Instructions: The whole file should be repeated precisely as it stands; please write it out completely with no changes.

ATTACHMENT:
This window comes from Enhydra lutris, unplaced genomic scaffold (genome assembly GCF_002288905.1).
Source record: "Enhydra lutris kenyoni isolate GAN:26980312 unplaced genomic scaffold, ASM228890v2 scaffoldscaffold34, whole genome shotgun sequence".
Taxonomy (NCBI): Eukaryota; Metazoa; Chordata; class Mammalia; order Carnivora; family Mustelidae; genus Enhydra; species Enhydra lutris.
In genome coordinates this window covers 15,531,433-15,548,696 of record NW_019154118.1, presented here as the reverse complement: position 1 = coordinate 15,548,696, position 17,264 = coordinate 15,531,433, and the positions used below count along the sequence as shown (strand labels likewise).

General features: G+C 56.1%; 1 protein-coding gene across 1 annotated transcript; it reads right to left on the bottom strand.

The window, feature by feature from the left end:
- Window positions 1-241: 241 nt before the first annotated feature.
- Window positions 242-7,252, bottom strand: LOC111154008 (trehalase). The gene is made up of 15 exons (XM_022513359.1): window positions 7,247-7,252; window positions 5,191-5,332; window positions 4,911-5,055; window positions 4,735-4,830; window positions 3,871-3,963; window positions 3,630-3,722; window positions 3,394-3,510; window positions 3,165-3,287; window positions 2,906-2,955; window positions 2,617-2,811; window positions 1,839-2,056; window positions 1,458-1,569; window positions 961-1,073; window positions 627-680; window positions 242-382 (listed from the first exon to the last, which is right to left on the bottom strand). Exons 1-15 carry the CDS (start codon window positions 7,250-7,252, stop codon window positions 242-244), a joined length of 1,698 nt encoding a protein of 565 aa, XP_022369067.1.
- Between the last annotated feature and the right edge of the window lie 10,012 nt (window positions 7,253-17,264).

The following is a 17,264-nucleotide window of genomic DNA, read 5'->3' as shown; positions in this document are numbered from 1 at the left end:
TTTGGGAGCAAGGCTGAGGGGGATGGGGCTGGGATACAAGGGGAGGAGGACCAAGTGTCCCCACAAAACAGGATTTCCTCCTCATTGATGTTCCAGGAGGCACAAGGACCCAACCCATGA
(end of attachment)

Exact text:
This window comes from Enhydra lutris, unplaced genomic scaffold (genome assembly GCF_002288905.1).
Source record: "Enhydra lutris kenyoni isolate GAN:26980312 unplaced genomic scaffold, ASM228890v2 scaffoldscaffold34, whole genome shotgun sequence".
Taxonomy (NCBI): Eukaryota; Metazoa; Chordata; class Mammalia; order Carnivora; family Mustelidae; genus Enhydra; species Enhydra lutris.
In genome coordinates this window covers 15,531,433-15,548,696 of record NW_019154118.1, presented here as the reverse complement: position 1 = coordinate 15,548,696, position 17,264 = coordinate 15,531,433, and the positions used below count along the sequence as shown (strand labels likewise).

General features: G+C 56.1%; 1 protein-coding gene across 1 annotated transcript; it reads right to left on the bottom strand.

The window, feature by feature from the left end:
- Window positions 1-241: 241 nt before the first annotated feature.
- Window positions 242-7,252, bottom strand: LOC111154008 (trehalase). The gene is made up of 15 exons (XM_022513359.1): window positions 7,247-7,252; window positions 5,191-5,332; window positions 4,911-5,055; window positions 4,735-4,830; window positions 3,871-3,963; window positions 3,630-3,722; window positions 3,394-3,510; window positions 3,165-3,287; window positions 2,906-2,955; window positions 2,617-2,811; window positions 1,839-2,056; window positions 1,458-1,569; window positions 961-1,073; window positions 627-680; window positions 242-382 (listed from the first exon to the last, which is right to left on the bottom strand). Exons 1-15 carry the CDS (start codon window positions 7,250-7,252, stop codon window positions 242-244), a joined length of 1,698 nt encoding a protein of 565 aa, XP_022369067.1.
- Between the last annotated feature and the right edge of the window lie 10,012 nt (window positions 7,253-17,264).

The following is a 17,264-nucleotide window of genomic DNA, read 5'->3' as shown; positions in this document are numbered from 1 at the left end:
TTTGGGAGCAAGGCTGAGGGGGATGGGGCTGGGATACAAGGGGAGGAGGACCAAGTGTCCCCACAAAACAGGATTTCCTCCTCATTGATGTTCCAGGAGGCACAAGGACCCAACCCATGA